TACLOBAN CITY-Indescribable feelings.
That’s how the parish priest of Balangiga in Eastern Samar feels with the return of the bells taken from the town’s Church belfry 117 years by the American soldiers to their town.
Fr. Serafin Tybaco, Jr., parish priest of the San Lorenzo Martir, said that whatever he feels right now is sure how the people of Balangiga, more than 98 kms away from this city, feels.
“It’s really overwhelming and indescribable feelings that finally the long wait is over,” Tybaco, reach on his mobile phone, said.
On Wednesday (Thursday in the Philippines), US Defense Sec. James Mattis led in the send-off ceremony, dubbed as ‘Veteran Remembrance Event,’ of the two bells at the FE Warren Air Force Base in Wyoming. Also present was Wyoming Governor Matthew Head.
The Philippine delegation was led by Ambassador Jose Manuel Romualdez.
Tybaco said that while he is not a native of Balangiga, he shares the strong emotions now being felt by the locals on the return of the historic bells.
“They have waited for the return of the bells for so long, for 117 years now and no living resident of the town has perhaps seen the (real bells)except in Facebook or pictures,” Tybaco, who is a native of Taft, Eastern Samar, said.
“So everybody is eager to see the bells,” he added.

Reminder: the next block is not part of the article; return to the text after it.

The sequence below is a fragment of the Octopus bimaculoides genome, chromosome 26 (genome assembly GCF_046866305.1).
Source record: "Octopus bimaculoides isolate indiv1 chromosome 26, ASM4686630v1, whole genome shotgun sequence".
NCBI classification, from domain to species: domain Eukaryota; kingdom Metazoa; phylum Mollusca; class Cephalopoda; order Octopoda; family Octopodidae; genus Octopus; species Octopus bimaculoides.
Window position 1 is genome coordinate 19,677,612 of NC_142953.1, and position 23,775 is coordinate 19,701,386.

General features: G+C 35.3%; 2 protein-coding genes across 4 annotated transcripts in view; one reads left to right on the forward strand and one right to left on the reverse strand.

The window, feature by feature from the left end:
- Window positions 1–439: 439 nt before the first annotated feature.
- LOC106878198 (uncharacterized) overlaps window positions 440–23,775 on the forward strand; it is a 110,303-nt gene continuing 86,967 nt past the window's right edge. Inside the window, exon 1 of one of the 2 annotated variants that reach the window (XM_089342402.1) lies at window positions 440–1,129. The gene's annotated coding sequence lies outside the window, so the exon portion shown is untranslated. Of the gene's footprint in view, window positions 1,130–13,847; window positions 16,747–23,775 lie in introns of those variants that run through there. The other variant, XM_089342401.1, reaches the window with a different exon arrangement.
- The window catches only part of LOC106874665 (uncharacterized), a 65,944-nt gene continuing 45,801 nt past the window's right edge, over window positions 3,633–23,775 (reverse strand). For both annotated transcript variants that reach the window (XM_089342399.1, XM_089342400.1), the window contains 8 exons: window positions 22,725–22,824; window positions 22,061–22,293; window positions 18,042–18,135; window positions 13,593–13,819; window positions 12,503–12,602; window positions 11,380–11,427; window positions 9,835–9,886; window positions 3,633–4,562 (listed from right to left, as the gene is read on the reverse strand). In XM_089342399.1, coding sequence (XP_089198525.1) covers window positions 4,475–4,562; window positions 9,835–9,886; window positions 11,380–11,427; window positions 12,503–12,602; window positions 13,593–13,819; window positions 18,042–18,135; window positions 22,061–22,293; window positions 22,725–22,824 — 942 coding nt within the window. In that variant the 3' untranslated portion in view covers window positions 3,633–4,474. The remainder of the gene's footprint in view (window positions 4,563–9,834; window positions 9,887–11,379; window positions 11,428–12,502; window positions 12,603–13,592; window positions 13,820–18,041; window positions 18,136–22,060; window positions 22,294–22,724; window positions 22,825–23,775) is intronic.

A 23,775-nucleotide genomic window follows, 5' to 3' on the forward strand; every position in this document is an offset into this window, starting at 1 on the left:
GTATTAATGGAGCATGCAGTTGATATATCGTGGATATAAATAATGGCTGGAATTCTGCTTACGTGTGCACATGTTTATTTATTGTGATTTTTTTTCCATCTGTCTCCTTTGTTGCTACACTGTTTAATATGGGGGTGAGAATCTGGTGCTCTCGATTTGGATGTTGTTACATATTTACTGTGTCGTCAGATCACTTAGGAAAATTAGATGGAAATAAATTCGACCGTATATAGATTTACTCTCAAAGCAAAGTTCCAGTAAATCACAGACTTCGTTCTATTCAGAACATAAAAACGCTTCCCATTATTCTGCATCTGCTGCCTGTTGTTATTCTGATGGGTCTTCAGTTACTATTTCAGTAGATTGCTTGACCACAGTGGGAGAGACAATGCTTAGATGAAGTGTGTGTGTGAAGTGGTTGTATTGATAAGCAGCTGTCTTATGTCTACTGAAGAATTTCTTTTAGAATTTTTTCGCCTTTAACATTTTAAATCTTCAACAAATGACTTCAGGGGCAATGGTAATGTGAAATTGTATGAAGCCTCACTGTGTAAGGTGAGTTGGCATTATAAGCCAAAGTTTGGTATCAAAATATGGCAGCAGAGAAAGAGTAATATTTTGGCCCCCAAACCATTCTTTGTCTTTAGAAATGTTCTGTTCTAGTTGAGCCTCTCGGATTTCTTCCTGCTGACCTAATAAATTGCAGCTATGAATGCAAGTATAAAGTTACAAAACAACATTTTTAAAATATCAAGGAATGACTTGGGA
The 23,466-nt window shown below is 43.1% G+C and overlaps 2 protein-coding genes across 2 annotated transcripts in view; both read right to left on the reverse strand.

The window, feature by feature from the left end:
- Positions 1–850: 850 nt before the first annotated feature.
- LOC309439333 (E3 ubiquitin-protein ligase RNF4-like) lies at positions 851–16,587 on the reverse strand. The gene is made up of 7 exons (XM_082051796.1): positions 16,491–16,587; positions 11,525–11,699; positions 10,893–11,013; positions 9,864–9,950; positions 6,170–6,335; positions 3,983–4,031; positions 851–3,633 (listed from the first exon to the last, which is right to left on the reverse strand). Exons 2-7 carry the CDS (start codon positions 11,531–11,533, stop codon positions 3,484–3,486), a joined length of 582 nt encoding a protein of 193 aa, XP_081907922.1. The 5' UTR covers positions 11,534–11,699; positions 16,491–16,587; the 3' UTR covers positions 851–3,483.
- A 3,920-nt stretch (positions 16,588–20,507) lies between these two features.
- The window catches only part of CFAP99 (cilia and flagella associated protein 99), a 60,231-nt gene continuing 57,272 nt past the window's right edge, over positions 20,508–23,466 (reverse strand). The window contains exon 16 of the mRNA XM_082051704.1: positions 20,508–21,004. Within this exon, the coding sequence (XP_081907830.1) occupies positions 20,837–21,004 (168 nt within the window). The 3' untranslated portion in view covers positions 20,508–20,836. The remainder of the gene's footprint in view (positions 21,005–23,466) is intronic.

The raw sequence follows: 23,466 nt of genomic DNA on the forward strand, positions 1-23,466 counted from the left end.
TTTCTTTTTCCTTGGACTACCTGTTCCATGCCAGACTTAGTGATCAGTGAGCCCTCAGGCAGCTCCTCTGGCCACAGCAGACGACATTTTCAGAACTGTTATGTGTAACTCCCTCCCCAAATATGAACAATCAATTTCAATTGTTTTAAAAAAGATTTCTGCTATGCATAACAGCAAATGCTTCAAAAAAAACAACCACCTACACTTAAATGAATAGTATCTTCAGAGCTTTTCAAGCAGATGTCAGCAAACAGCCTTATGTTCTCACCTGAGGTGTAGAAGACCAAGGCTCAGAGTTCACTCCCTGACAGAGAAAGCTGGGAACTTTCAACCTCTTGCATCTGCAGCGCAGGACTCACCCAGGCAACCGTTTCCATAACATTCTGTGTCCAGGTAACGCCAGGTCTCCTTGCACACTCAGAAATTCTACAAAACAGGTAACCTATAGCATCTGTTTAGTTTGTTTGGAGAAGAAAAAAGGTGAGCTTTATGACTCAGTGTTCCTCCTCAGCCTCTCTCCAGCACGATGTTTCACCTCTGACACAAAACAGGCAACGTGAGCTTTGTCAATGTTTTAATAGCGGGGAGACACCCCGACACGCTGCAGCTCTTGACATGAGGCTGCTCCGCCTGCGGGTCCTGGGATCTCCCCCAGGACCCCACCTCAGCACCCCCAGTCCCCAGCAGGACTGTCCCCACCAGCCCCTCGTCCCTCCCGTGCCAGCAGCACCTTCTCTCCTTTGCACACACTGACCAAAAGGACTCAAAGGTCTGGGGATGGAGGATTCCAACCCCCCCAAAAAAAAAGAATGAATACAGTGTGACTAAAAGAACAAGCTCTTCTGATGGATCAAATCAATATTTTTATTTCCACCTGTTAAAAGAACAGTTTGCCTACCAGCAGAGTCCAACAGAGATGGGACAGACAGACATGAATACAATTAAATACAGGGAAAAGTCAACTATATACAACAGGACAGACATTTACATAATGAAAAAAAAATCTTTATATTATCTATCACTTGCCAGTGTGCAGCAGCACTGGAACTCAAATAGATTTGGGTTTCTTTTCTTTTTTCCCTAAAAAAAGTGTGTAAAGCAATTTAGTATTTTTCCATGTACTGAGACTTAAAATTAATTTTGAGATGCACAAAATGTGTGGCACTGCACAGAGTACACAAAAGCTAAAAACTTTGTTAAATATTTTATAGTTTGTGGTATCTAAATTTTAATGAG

Tybaco, as parish priest of the town for four years now, played an active role for the call in returning the bells taken by the American forces on September 28,1901.
He could not give details as to plans once the bells would be repatriated back to Balangiga saying meetings are still on going.
The parish priest, however, said that the bells would be placed at the Church grounds for a public viewing.
Rolando Borrinaga, a local historian and member of the also a member of the Committee on Historical Research of National Commission for Culture and the Arts (NCCA), said that the Balangiga Bells would be returned to the country by ‘mid-December’ of this year.
“The target date is still mid-December but there might be some delay because of the holidays in the US and some other contingent factors,” Borrinaga said.
The bells were used by the Filipino resistance fighters to signal their attack against the American forces assigned in Balangiga town.
At least 54 American soldiers were killed and 18 others were wounded in the attack.
An outraged Gen. Jacob Smith deployed 180 soldiers on Sept.29,1901 and ordered them to turn the town into a ‘howling wilderness’ where every Filipino male, at least 11 years old and capable of carrying firearms, was killed while communities were burned down.
The American soldiers took the bells as their war trophies.